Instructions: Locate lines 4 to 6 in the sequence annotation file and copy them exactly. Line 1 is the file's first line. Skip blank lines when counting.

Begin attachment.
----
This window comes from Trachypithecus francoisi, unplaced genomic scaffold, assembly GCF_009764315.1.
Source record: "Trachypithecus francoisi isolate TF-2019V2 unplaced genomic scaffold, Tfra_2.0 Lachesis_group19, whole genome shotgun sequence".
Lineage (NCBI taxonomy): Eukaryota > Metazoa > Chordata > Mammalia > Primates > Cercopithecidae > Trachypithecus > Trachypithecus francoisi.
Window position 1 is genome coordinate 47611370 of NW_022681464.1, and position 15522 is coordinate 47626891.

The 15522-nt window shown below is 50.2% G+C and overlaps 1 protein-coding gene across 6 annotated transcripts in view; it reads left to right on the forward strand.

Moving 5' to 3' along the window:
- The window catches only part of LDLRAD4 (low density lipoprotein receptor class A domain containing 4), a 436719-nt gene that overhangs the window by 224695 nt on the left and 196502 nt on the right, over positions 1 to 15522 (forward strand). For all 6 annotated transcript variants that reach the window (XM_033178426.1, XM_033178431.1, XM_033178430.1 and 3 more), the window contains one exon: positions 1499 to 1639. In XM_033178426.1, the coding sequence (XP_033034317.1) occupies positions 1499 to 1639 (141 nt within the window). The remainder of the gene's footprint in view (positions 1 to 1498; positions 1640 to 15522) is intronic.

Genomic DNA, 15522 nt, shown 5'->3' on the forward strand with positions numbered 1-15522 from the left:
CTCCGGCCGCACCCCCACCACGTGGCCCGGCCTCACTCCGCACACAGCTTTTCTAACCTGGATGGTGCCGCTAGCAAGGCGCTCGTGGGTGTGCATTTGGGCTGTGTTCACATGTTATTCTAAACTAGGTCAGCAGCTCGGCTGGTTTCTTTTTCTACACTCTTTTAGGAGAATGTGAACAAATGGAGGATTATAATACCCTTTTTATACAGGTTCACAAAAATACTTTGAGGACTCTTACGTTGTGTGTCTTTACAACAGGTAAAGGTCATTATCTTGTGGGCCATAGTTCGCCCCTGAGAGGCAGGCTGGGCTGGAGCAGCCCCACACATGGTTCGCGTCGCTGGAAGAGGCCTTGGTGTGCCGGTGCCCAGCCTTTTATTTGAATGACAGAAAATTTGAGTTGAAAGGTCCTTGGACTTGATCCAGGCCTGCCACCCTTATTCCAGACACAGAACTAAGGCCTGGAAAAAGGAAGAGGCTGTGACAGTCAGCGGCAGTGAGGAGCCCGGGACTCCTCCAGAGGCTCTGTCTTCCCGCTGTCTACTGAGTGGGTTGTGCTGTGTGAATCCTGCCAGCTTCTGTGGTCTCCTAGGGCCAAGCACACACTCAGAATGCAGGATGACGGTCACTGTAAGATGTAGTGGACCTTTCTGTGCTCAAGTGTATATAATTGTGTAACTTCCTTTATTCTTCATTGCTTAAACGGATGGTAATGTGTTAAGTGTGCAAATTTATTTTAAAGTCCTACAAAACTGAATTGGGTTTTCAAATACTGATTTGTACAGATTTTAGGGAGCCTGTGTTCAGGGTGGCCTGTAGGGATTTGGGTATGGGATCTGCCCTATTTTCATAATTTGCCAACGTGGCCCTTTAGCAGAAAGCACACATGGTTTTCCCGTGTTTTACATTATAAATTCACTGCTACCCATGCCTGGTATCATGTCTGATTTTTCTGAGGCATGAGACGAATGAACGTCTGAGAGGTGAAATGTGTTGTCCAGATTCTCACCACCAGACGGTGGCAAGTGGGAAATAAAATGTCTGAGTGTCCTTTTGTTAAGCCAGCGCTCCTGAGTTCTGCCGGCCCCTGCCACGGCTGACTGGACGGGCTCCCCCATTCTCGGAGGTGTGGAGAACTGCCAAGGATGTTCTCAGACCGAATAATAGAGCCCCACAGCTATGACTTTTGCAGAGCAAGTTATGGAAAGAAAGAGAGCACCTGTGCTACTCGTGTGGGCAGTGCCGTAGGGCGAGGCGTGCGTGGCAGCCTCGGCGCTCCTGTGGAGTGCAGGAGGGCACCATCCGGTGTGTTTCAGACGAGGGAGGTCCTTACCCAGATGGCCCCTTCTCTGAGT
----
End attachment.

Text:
Window position 1 is genome coordinate 47611370 of NW_022681464.1, and position 15522 is coordinate 47626891.

The 15522-nt window shown below is 50.2% G+C and overlaps 1 protein-coding gene across 6 annotated transcripts in view; it reads left to right on the forward strand.

Moving 5' to 3' along the window: